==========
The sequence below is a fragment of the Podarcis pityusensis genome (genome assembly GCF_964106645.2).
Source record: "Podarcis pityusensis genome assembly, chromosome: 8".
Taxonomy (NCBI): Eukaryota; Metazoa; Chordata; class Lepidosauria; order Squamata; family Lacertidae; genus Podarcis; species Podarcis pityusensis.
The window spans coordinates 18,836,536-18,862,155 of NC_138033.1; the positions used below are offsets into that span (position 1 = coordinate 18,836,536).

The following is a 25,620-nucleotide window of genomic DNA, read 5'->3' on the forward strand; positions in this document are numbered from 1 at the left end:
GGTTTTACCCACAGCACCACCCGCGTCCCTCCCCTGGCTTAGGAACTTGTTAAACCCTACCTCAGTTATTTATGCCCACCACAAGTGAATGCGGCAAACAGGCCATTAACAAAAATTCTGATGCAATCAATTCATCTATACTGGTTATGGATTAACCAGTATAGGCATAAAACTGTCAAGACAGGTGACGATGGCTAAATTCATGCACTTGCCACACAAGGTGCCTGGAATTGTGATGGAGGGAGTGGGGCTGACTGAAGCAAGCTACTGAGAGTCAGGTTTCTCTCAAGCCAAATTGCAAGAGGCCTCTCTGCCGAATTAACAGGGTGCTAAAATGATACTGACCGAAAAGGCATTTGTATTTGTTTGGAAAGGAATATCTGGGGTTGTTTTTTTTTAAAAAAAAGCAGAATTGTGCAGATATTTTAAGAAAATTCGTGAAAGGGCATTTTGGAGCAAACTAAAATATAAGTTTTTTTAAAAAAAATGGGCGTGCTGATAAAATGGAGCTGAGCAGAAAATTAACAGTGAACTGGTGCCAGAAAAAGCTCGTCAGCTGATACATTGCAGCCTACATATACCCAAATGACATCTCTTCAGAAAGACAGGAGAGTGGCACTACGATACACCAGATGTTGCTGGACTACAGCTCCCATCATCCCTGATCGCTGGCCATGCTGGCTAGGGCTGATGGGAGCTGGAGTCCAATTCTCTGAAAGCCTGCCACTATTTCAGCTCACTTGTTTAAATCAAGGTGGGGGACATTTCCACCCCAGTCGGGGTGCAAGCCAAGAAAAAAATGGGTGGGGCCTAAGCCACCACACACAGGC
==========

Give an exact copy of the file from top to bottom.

The sequence below is a fragment of the Podarcis pityusensis genome (genome assembly GCF_964106645.2).
Source record: "Podarcis pityusensis genome assembly, chromosome: 8".
Taxonomy (NCBI): Eukaryota; Metazoa; Chordata; class Lepidosauria; order Squamata; family Lacertidae; genus Podarcis; species Podarcis pityusensis.
The window spans coordinates 18,836,536-18,862,155 of NC_138033.1; the positions used below are offsets into that span (position 1 = coordinate 18,836,536).

The following is a 25,620-nucleotide window of genomic DNA, read 5'->3' on the forward strand; positions in this document are numbered from 1 at the left end:
GGTTTTACCCACAGCACCACCCGCGTCCCTCCCCTGGCTTAGGAACTTGTTAAACCCTACCTCAGTTATTTATGCCCACCACAAGTGAATGCGGCAAACAGGCCATTAACAAAAATTCTGATGCAATCAATTCATCTATACTGGTTATGGATTAACCAGTATAGGCATAAAACTGTCAAGACAGGTGACGATGGCTAAATTCATGCACTTGCCACACAAGGTGCCTGGAATTGTGATGGAGGGAGTGGGGCTGACTGAAGCAAGCTACTGAGAGTCAGGTTTCTCTCAAGCCAAATTGCAAGAGGCCTCTCTGCCGAATTAACAGGGTGCTAAAATGATACTGACCGAAAAGGCATTTGTATTTGTTTGGAAAGGAATATCTGGGGTTGTTTTTTTTTAAAAAAAAGCAGAATTGTGCAGATATTTTAAGAAAATTCGTGAAAGGGCATTTTGGAGCAAACTAAAATATAAGTTTTTTTAAAAAAAATGGGCGTGCTGATAAAATGGAGCTGAGCAGAAAATTAACAGTGAACTGGTGCCAGAAAAAGCTCGTCAGCTGATACATTGCAGCCTACATATACCCAAATGACATCTCTTCAGAAAGACAGGAGAGTGGCACTACGATACACCAGATGTTGCTGGACTACAGCTCCCATCATCCCTGATCGCTGGCCATGCTGGCTAGGGCTGATGGGAGCTGGAGTCCAATTCTCTGAAAGCCTGCCACTATTTCAGCTCACTTGTTTAAATCAAGGTGGGGGACATTTCCACCCCAGTCGGGGTGCAAGCCAAGAAAAAAATGGGTGGGGCCTAAGCCACCACACACAGGC